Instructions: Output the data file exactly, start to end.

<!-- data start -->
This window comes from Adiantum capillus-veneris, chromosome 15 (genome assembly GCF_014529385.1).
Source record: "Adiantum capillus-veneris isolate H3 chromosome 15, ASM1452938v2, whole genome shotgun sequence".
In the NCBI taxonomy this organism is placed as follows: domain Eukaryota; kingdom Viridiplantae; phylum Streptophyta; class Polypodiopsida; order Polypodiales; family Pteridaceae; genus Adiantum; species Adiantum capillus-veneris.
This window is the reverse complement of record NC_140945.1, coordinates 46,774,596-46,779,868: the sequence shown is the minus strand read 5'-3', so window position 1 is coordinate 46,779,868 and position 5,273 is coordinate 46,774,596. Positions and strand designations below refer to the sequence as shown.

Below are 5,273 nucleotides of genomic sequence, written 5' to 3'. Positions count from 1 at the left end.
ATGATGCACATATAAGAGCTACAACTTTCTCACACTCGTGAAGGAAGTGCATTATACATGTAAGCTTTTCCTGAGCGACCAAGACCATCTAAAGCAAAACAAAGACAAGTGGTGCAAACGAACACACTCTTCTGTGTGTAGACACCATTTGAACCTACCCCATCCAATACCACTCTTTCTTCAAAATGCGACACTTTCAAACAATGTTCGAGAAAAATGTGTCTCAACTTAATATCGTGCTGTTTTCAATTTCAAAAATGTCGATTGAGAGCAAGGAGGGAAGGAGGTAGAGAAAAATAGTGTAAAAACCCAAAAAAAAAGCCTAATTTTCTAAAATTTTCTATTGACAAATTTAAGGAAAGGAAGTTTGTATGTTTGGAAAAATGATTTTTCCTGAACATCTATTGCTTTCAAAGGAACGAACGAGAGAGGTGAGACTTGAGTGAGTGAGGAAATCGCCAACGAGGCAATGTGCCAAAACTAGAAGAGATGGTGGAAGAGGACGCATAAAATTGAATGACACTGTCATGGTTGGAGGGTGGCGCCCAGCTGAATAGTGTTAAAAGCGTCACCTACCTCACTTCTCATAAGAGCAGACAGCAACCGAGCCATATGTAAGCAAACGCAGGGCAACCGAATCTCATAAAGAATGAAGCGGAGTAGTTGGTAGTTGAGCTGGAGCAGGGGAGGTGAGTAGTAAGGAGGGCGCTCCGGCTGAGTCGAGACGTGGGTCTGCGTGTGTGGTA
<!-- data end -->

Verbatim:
This window comes from Adiantum capillus-veneris, chromosome 15 (genome assembly GCF_014529385.1).
Source record: "Adiantum capillus-veneris isolate H3 chromosome 15, ASM1452938v2, whole genome shotgun sequence".
In the NCBI taxonomy this organism is placed as follows: domain Eukaryota; kingdom Viridiplantae; phylum Streptophyta; class Polypodiopsida; order Polypodiales; family Pteridaceae; genus Adiantum; species Adiantum capillus-veneris.
This window is the reverse complement of record NC_140945.1, coordinates 46,774,596-46,779,868: the sequence shown is the minus strand read 5'-3', so window position 1 is coordinate 46,779,868 and position 5,273 is coordinate 46,774,596. Positions and strand designations below refer to the sequence as shown.

Below are 5,273 nucleotides of genomic sequence, written 5' to 3'. Positions count from 1 at the left end.
ATGATGCACATATAAGAGCTACAACTTTCTCACACTCGTGAAGGAAGTGCATTATACATGTAAGCTTTTCCTGAGCGACCAAGACCATCTAAAGCAAAACAAAGACAAGTGGTGCAAACGAACACACTCTTCTGTGTGTAGACACCATTTGAACCTACCCCATCCAATACCACTCTTTCTTCAAAATGCGACACTTTCAAACAATGTTCGAGAAAAATGTGTCTCAACTTAATATCGTGCTGTTTTCAATTTCAAAAATGTCGATTGAGAGCAAGGAGGGAAGGAGGTAGAGAAAAATAGTGTAAAAACCCAAAAAAAAAGCCTAATTTTCTAAAATTTTCTATTGACAAATTTAAGGAAAGGAAGTTTGTATGTTTGGAAAAATGATTTTTCCTGAACATCTATTGCTTTCAAAGGAACGAACGAGAGAGGTGAGACTTGAGTGAGTGAGGAAATCGCCAACGAGGCAATGTGCCAAAACTAGAAGAGATGGTGGAAGAGGACGCATAAAATTGAATGACACTGTCATGGTTGGAGGGTGGCGCCCAGCTGAATAGTGTTAAAAGCGTCACCTACCTCACTTCTCATAAGAGCAGACAGCAACCGAGCCATATGTAAGCAAACGCAGGGCAACCGAATCTCATAAAGAATGAAGCGGAGTAGTTGGTAGTTGAGCTGGAGCAGGGGAGGTGAGTAGTAAGGAGGGCGCTCCGGCTGAGTCGAGACGTGGGTCTGCGTGTGTGGTA